I agree that it in our increasingly busy lifestyles, efficient and effective activities that make things easy for us will stand the test of time. In fact, having time to do anything is a luxury these days (so the fact that you’ve read this far means a lot.) But, if a charity’s supporters aren’t engaged then they simply won’t understand it in order to:

1) Make a decision to donate larger sums or more regularly
2) Become brand ambassadors and share their support, either through word of mouth or social media
3) Share ideas to shape its future and make it stronger

I don’t know about you, but I believe all of the these principles are vital in order for organisations to stand out from the crowd.

Overall, it’s great that charities are waking up to new fundraising ideas. But, if they’re looking for a robust long-term strategy they need to sleep on it.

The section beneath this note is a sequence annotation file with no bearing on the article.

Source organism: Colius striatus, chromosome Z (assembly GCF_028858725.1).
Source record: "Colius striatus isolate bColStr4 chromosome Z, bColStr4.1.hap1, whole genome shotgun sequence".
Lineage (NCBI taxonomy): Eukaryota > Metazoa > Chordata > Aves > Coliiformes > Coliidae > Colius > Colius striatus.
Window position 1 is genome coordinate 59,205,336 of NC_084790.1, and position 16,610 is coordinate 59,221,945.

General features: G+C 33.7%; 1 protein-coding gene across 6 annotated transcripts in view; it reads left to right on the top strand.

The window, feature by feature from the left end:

What do you think? Would you sleep in and give more?

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Halloween 2014 is sponsored by…

21 Oct

20140430-231008.jpgIn a dark room in a chilling office, set among a black backdrop of skyscrapers gracing the city’s skyline, shone a single glimmer of light. John stayed silent as he moved the cursor around his overworked computer screen.

The window had been left open to curb the stench of late-night pizza. The draft surrounded John and he systematically shivered. Pressing print, he moved slowly to collect his paperwork – marking the end of a 12-hour working day. As John turned his chair a glass smashed on the floor.

‘That’s strange,’ thought John. ‘I’ve not used a glass today.’

A rush of adrenaline shot through his veins, followed by a sense of calm. He even had time to momentarily wonder if they were his last thoughts. It felt like a lifetime, but in reality the person, or thing, who’d smashed the glass had acted quickly. As he hit the thick wooden floors, he turned ever so slightly to see who had attacked him. But, the remained silent.